My latest images for sale at Shutterstock:

Sunday, 2 January 2011

Upload limits and inspection times.

I have been meaning to post something here about upload times and limits and with other ex-iStockers beginning to join me this is probably a good time.

Upload limits - as you can see from the spreadsheet I haven't really taxed my upload limits yet. Shutterstock don't have any limits, nor do Fotolia, Bigstock, Canstock or Depositphotos (or at least I can't find any on the site anywhere). Dreamstime start you off with an allowance of 210 per week, which will stay the same as long as your acceptance ratio stays north of 80%. (ETA - not sure why, but mine now shows 350 per week - perhaps they love me...) Veer are the most restrictive, with a 50-a-week limit, recently reduced from 100 in order to tame their wild queue. Now that the queue does seem to be under control this may increase again, but it may not. If you can demonstrate that you have a lot of high quality images to submit then I would suggest contacting them to see if anything can be done. Either way, the limits certainly aren't as restrictive as those imposed upon non-exclusives at iStock (15 per week if I remember correctly). (ETA2 - StockFresh have an upload limit of 50 per day).

Inspection times are also very good in indie-land. I will put some approximate times in a list below as it is easier to read that way:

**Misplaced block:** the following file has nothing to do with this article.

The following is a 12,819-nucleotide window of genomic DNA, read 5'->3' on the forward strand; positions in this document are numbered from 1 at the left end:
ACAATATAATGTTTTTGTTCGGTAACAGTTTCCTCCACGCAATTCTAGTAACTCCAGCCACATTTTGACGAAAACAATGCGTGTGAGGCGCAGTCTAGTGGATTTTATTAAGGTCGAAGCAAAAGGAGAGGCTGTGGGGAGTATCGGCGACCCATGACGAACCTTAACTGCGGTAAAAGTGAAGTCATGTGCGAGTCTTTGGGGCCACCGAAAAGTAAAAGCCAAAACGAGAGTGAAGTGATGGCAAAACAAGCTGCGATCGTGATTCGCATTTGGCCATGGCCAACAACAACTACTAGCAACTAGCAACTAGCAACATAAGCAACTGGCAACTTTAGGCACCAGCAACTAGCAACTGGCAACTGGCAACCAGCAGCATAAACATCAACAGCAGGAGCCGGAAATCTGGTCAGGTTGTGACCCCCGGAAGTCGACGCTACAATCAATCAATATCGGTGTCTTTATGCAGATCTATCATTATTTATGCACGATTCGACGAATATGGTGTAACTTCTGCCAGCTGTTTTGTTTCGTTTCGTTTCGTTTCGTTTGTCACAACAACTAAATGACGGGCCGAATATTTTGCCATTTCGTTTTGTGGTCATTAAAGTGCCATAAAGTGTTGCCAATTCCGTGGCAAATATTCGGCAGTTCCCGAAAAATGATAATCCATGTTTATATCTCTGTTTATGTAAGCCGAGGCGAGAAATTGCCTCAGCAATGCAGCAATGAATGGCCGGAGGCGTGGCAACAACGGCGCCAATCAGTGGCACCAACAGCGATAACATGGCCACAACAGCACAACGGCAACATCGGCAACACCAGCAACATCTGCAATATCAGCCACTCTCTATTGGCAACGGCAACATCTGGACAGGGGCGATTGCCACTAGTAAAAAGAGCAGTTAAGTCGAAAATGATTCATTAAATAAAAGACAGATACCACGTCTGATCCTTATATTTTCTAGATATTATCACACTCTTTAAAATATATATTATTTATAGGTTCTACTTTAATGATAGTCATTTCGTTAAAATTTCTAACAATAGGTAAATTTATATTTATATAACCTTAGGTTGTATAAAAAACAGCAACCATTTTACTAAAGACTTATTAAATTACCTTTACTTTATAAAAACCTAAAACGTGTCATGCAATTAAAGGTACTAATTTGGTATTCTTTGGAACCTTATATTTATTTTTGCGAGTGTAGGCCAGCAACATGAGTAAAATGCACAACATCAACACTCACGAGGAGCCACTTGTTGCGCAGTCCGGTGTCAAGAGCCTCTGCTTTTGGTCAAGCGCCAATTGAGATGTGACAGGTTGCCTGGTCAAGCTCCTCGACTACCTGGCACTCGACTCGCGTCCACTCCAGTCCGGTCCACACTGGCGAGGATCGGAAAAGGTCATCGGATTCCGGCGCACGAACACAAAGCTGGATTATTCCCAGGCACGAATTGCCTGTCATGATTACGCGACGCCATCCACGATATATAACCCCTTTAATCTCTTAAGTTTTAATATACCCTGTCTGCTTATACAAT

Canstock: 10 mins to 1 hour. Seriously.
Fotolia: Usually around 1-3 hours, has been as quick as 2 minutes, occasionally 1 day.
Shutterstock: 1-4 days (1 day lately)
Bigstock, Depositphotos: 3-5 days
Dreamstime: 4-7 days (4 days lately)
Veer: 2 months initially, 4-7 days now.

Inspections have been getting much quicker across all sites lately, but this probably due to less material being submitted at this time of year. I usually process a batch of five or ten or whatever before I submit, but often I can't resist pinging a couple up to Canstock as I work - I like to think of the poor lonely inspector sitting there waiting to pounce on them as they arrive and its fun to find them approved and live by the time I finish my editing session.

Other random stuff that might be helpful:
  • Keep your keywords to a maximum of 50 (Shutterstock and Bigstock's rules).
  • Always use American-English spellings otherwise you will spend a lot of time correcting them in Shutterstock.
  • Dreamstime's Java upload app always crashes for me when I use it on Firefox and WinXP. On IE or Chrome it works fine.
  • Dreamstime offer you the chance to sell the copyright to your image and set the price for doing so (SR-EL). You might want to think about that before you upload so that it doesn't throw you when you first start. The suggested price is $250 but I heard of someone who puts $850 down. I don't tick that box as I would rather not sell the right to ever earn any more from my image in this way, but it might suit some.
  • Dreamstime can be a bit slow at transferring your new uploads from the upload area to the editing area. Make a cup of tea or upload somewhere else and when you come back they will be there. But don't worry if you don't see them right away.